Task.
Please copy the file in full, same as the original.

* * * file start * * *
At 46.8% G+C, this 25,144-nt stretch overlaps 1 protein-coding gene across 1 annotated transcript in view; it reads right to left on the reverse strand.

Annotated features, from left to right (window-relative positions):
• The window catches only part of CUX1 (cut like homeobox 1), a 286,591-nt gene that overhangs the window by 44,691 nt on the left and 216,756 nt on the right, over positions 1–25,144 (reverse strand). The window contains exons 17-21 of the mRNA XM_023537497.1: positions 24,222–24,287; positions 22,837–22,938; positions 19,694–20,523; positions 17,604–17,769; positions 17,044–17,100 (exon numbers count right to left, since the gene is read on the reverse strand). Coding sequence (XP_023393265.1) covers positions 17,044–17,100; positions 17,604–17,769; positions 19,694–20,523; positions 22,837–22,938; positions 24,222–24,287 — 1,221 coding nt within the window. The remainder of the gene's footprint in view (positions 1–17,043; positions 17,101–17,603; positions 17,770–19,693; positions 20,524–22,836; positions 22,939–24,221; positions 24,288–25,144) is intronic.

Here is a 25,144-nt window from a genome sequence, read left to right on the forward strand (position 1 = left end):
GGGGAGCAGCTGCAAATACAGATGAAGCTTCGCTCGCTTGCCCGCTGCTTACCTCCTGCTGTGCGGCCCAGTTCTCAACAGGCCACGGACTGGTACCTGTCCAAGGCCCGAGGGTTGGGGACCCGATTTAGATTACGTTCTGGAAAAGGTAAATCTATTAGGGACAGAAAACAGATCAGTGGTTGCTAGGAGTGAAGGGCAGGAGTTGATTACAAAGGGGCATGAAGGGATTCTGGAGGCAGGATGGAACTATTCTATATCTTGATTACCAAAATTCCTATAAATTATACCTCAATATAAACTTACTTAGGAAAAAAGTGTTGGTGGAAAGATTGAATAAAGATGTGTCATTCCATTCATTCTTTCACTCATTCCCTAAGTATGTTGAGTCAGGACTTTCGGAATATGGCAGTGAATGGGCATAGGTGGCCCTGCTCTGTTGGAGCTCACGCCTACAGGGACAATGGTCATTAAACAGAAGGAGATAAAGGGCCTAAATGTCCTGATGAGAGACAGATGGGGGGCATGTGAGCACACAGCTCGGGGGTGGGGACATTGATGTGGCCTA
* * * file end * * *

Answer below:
At 46.8% G+C, this 25,144-nt stretch overlaps 1 protein-coding gene across 1 annotated transcript in view; it reads right to left on the reverse strand.

Annotated features, from left to right (window-relative positions):
• The window catches only part of CUX1 (cut like homeobox 1), a 286,591-nt gene that overhangs the window by 44,691 nt on the left and 216,756 nt on the right, over positions 1–25,144 (reverse strand). The window contains exons 17-21 of the mRNA XM_023537497.1: positions 24,222–24,287; positions 22,837–22,938; positions 19,694–20,523; positions 17,604–17,769; positions 17,044–17,100 (exon numbers count right to left, since the gene is read on the reverse strand). Coding sequence (XP_023393265.1) covers positions 17,044–17,100; positions 17,604–17,769; positions 19,694–20,523; positions 22,837–22,938; positions 24,222–24,287 — 1,221 coding nt within the window. The remainder of the gene's footprint in view (positions 1–17,043; positions 17,101–17,603; positions 17,770–19,693; positions 20,524–22,836; positions 22,939–24,221; positions 24,288–25,144) is intronic.

Here is a 25,144-nt window from a genome sequence, read left to right on the forward strand (position 1 = left end):
GGGGAGCAGCTGCAAATACAGATGAAGCTTCGCTCGCTTGCCCGCTGCTTACCTCCTGCTGTGCGGCCCAGTTCTCAACAGGCCACGGACTGGTACCTGTCCAAGGCCCGAGGGTTGGGGACCCGATTTAGATTACGTTCTGGAAAAGGTAAATCTATTAGGGACAGAAAACAGATCAGTGGTTGCTAGGAGTGAAGGGCAGGAGTTGATTACAAAGGGGCATGAAGGGATTCTGGAGGCAGGATGGAACTATTCTATATCTTGATTACCAAAATTCCTATAAATTATACCTCAATATAAACTTACTTAGGAAAAAAGTGTTGGTGGAAAGATTGAATAAAGATGTGTCATTCCATTCATTCTTTCACTCATTCCCTAAGTATGTTGAGTCAGGACTTTCGGAATATGGCAGTGAATGGGCATAGGTGGCCCTGCTCTGTTGGAGCTCACGCCTACAGGGACAATGGTCATTAAACAGAAGGAGATAAAGGGCCTAAATGTCCTGATGAGAGACAGATGGGGGGCATGTGAGCACACAGCTCGGGGGTGGGGACATTGATGTGGCCTA